(JAMAICA GLEANER) – The Jamaican Government says it will not be using the Cuban antiviral drug Interferon Alpha 2B to treat persons battling COVID-19. The disease has killed five persons, with another 120 testing positive.
This development comes even as Washington blocked a supply of test kits destined for Jamaica, Health and Wellness Minister Dr Christopher Tufton reported yesterday.
Jamaican authorities had said that they would have discussions with their Cuban counterparts to get more details about the antiviral drug, which is one of several being used by the Chinese to fight the new coronavirus.
The drug is said to have proven effective for viruses with characteristics similar to those of COVID-19.
However, Tufton said that an assessment was done, and given that the drug was not approved globally, Jamaica would not use Interferon Alpha 2B at this time.
Tufton told his parliamentary colleagues that the advice came from Chief Medical Officer Dr Jacquiline Bisasor-McKenzie.
“I can only go by the advice given to me,” said Tufton, adding: “It is not that we have not looked at it. As you know, we have been collaborating with the Cuban government in several ways and we are very appreciative in terms of the clinical capacity that has been added to our front line against COVID.”
Commenting on Jamaica’s capacity to test persons for the virus, Tufton said the country had enough supplies at this time, noting that the equivalent of 20,000 test kits would be arriving in the island by this weekend.
However, he divulged that the Trump administration had blocked test kits that were destined for Jamaica from that country.
“They have acted in their interest; we have to act in our interest. In the meantime, we have had to recalibrate our strategy in order to get from other sources, and that led to some delays,” he said.
The Gleaner understands that three items – swabs, extractors, and enzymes – were intercepted by US authorities, but only the enzymes have been handed over.
“We are working with the foreign affairs ministry to manoeuvre these issues,” Tufton told The Gleaner last night.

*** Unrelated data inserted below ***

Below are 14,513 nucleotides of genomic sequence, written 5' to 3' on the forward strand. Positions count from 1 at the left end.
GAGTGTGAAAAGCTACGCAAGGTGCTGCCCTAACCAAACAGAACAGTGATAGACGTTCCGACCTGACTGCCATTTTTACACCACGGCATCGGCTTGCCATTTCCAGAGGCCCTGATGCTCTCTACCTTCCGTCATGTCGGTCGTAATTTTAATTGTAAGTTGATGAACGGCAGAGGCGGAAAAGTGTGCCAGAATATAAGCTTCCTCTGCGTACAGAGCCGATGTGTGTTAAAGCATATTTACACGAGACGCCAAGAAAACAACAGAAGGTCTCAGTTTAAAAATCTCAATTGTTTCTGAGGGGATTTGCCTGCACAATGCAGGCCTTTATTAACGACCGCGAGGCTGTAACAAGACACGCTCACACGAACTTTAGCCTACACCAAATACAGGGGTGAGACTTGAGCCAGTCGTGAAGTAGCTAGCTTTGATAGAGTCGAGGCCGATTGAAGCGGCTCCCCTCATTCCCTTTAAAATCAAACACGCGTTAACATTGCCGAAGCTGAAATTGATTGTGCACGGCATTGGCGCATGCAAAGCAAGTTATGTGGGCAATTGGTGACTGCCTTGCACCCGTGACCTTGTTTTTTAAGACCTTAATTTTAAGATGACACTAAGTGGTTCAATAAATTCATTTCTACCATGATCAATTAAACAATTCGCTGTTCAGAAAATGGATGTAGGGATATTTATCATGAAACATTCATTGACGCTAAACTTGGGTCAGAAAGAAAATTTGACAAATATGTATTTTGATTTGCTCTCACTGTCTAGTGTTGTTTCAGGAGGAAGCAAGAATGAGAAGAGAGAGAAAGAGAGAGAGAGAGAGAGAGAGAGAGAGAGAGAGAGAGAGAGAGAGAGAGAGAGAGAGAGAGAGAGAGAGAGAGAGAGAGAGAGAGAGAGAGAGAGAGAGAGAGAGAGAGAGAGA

US President Donald Trump recently leveraged the Defence Production Act to force American companies into ramping up production of medical supplies to meet domestic demand, directing his harshest criticism at 3M.
Jamaica’s Ministry of Health and Wellness had told The Gleaner recently that the Trump administration’s decision to halt overseas shipping of personal protective equipment from the US was unlikely to affect the country.
Members of the parliamentary Opposition pressed Tufton on the issue of testing, noting that the Government did not carry out assessments earlier, adding that one of the claims as to why enough testing was not done was that health workers had expressed fear to administer samples.
However, Tufton sought to clarify the claim that clinicians were fearful of collecting samples for COVID-19 testing.
He admitted that national epidemiologist Dr Karen Webster-Kerr had made the declaration during a meeting of the Special Select Committee on Public Health.
“I think we do a disservice to the public health team in the field who are out there each day toiling, working hard, collecting samples, sending those samples in, and I dare say, if there is any fear, it is a fear that we all share in the society about the unknown of this virus, but it is not fear sufficient to downplay the efforts of our public health team,” he added.
The minister said that the public should give them credit and not seek to emphasise it because “it was not that significant an issue even though it was carried extensively in the media”.
The health minister said that the Government had increased its testing over the last four weeks, noting that steps were also being made to conduct rapid assessments for antibodies.